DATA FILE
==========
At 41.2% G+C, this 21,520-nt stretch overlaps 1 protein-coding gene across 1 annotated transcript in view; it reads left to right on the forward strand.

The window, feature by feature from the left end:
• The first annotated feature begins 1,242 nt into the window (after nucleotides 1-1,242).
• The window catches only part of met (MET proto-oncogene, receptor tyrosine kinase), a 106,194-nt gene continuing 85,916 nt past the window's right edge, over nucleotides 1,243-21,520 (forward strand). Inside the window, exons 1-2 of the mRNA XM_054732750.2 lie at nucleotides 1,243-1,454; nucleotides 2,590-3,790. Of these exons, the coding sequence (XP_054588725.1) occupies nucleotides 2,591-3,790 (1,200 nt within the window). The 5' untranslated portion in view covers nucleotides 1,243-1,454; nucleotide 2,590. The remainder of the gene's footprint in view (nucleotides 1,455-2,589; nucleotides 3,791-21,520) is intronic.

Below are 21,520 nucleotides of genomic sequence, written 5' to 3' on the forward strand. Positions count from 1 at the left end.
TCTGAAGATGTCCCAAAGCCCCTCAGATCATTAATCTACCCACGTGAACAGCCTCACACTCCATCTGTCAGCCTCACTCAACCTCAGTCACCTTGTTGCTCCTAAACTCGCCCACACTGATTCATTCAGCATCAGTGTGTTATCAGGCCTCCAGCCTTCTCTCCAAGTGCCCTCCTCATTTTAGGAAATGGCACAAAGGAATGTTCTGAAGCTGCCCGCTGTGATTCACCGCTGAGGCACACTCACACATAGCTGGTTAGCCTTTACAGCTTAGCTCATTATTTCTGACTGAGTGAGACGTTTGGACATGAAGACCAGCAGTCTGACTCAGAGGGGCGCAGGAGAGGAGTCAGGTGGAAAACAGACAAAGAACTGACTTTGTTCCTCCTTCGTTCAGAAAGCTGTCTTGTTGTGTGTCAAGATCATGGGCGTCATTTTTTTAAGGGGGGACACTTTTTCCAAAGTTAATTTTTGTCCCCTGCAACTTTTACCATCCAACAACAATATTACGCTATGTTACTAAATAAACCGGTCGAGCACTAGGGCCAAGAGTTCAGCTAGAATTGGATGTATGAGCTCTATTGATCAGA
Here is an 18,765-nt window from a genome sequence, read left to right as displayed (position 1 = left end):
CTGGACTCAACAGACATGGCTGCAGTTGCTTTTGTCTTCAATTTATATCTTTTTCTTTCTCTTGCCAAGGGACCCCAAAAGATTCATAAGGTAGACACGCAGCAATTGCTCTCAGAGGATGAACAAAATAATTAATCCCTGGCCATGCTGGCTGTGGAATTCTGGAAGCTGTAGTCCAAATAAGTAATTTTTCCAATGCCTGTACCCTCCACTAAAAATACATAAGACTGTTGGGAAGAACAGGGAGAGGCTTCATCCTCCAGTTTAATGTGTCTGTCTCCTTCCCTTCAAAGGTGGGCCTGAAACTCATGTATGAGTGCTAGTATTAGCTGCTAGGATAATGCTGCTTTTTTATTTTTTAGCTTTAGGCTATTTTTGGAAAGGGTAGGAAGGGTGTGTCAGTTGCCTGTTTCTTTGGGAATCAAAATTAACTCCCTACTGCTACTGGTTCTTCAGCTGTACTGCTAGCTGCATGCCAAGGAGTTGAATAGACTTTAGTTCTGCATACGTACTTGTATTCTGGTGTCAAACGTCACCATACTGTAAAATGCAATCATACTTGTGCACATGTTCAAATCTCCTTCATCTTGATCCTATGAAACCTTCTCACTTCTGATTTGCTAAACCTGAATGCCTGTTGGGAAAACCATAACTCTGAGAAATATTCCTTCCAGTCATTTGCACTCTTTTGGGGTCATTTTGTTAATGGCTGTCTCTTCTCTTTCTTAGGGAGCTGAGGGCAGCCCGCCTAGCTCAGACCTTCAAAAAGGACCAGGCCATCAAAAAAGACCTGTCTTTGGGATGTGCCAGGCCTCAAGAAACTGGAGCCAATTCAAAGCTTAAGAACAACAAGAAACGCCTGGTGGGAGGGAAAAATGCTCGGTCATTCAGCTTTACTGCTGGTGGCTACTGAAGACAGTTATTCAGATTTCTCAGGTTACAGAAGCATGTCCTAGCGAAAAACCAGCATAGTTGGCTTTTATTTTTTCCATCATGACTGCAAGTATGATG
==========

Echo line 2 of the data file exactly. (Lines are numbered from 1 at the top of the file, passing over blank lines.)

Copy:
The window, feature by feature from the left end: